The Literary Canon on Jeopardy!

Critics of the literary canon like John Guillory have long argued that the works and authors in the canon change across cultural space and time. As a result, they cannot ever be comprehensively listed. Yet, if any written list is always already incomplete, there nevertheless exist influential proxies for important dimensions of canonicity that do list canonical authors and works. The contents of literature anthologies that lay claim to national, formal, or cultural representativeness, such as Norton’s various anthologies, are one key example. This essay argues that the literary references—and, crucially, price signals—from the quiz show Jeopardy! offer a unique proxy for literary canonicity over the preceding forty years.

Pierre Bourdieu famously identified multiple axes of canonicity, roughly corresponding to the extent of a work or author’s consecration by 1) the market and 2) sociocultural elites. Jeopardy! provides evidence for canonicity on both of Bourdieu’s axes: On the one hand, it is a popular gameshow for a large (and surprisingly diverse) Anglophone television audience, which corresponds with the market. On the other, price signals surrounding specific questions—the round in which a question was asked, its dollar value, etc.—correspond to question writers’ subjective probabilities that gameshow participants would correctly answer a given question. Put another way, price signals represent estimates of how well-known or obscure a particular question about a particular text is, a clear signal of consecration since Jeopardy! does not privilege obscurity as an end in itself.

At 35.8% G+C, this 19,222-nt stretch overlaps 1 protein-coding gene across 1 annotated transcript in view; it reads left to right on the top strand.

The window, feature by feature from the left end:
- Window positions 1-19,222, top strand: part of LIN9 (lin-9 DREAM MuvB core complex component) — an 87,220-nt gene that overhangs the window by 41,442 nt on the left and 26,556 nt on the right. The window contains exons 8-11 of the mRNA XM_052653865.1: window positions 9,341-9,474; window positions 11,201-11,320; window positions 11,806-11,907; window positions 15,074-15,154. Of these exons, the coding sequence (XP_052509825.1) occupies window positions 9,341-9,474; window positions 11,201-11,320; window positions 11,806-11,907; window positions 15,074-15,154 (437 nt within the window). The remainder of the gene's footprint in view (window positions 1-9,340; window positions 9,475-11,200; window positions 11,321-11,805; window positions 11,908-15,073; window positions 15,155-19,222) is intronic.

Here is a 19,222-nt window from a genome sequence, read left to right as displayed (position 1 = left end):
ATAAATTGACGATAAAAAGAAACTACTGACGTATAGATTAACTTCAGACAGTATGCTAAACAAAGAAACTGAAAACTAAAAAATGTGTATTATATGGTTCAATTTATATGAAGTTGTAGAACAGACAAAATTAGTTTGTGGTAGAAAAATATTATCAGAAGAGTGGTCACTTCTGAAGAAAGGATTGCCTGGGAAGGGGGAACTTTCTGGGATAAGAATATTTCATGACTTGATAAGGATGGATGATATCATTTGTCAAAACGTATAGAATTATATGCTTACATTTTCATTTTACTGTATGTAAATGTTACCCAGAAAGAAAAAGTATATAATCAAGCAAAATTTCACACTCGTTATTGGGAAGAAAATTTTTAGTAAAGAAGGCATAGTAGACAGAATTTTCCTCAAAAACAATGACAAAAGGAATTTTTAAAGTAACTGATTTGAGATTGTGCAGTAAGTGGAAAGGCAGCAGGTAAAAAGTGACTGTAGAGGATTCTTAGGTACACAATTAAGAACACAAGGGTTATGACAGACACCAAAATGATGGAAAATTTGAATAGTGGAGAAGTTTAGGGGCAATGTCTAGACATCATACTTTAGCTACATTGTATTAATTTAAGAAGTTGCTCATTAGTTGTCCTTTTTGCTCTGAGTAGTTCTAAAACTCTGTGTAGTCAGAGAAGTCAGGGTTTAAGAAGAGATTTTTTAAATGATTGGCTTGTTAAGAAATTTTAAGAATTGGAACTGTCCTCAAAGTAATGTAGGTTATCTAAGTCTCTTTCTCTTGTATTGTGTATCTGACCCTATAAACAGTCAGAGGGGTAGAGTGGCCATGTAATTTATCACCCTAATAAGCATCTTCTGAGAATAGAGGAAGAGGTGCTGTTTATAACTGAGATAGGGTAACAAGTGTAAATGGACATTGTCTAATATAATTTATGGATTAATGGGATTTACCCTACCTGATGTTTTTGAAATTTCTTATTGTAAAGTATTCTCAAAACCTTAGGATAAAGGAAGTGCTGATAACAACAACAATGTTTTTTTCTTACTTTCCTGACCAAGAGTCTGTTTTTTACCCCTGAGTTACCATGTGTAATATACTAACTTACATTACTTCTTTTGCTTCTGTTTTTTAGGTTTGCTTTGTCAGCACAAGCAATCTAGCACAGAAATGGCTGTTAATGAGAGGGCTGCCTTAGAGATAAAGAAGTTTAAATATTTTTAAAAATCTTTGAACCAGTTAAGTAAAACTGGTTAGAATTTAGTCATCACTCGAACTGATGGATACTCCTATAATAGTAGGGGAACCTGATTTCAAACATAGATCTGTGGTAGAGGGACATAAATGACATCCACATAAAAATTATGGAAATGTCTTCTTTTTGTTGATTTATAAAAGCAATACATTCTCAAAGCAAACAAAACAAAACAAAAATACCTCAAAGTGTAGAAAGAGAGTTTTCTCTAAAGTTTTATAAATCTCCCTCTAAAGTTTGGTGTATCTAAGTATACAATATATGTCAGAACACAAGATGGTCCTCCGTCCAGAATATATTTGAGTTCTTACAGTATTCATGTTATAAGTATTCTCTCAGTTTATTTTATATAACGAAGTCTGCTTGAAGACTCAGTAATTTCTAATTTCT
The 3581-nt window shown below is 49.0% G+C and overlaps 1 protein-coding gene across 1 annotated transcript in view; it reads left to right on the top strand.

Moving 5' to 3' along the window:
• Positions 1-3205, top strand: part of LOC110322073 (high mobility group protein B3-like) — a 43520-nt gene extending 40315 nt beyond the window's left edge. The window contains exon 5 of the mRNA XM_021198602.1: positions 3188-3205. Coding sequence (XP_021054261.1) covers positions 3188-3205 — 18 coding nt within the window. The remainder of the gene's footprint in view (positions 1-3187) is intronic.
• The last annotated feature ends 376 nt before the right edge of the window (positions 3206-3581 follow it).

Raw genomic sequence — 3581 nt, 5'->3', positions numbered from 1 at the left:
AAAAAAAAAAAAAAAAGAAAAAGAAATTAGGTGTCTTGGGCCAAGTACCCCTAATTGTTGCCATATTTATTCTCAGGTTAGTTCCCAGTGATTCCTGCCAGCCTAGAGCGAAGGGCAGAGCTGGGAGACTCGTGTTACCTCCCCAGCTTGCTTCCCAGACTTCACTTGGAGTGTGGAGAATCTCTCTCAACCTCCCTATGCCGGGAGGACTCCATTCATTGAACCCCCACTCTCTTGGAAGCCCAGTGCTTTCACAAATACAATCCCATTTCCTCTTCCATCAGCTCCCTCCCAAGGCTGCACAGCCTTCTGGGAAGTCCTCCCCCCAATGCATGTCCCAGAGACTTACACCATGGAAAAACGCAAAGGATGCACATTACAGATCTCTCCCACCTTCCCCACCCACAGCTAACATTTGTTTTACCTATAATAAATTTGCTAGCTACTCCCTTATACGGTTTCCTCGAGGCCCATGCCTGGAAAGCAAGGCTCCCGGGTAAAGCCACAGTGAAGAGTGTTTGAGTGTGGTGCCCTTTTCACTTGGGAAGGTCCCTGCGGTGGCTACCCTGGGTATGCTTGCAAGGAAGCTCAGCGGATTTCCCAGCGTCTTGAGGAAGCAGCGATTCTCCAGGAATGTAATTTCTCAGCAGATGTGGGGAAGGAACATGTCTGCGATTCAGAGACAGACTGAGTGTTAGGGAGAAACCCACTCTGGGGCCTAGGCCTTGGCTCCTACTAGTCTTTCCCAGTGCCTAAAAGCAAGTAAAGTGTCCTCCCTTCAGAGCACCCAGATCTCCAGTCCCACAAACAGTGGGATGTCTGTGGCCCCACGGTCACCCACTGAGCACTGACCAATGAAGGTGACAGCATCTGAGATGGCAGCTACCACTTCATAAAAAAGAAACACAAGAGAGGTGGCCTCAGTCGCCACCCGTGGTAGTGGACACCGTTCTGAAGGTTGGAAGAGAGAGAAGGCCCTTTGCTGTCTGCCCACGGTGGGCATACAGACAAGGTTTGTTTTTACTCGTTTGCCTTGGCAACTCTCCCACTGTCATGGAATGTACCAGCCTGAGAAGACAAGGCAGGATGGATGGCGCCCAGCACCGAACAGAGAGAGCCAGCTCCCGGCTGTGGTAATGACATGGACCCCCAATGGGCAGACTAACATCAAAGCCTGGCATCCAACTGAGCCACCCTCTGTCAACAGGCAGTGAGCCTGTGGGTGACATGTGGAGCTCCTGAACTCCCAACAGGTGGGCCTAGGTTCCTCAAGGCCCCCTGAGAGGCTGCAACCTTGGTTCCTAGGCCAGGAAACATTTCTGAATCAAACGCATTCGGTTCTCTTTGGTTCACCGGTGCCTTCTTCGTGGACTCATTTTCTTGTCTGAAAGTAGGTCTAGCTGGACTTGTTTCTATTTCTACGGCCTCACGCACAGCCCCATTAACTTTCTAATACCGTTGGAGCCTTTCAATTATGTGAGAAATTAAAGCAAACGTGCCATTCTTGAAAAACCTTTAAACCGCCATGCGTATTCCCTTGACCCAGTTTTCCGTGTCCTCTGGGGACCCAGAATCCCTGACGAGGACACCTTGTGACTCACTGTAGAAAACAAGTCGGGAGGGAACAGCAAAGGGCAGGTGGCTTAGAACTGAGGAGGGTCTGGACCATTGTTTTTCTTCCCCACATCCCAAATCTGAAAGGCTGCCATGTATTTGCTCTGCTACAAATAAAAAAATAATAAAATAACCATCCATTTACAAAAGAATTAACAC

Using LLMs, this essay 1) identifies which ~70,000 (~15%) of the ~524,000 questions asked on Jeopardy! (and documented in an online archive of the show) between 1984 and 2023 reference literature, 2) identifies specific authors, texts, literary forms, and other literary features referenced in those questions, and 3) uses question rounds and dollar values to weight the significance of a given reference to an author, work, or form: low value first round questions signal commoner knowledge than later round higher value questions, which signal relatively specialized knowledge.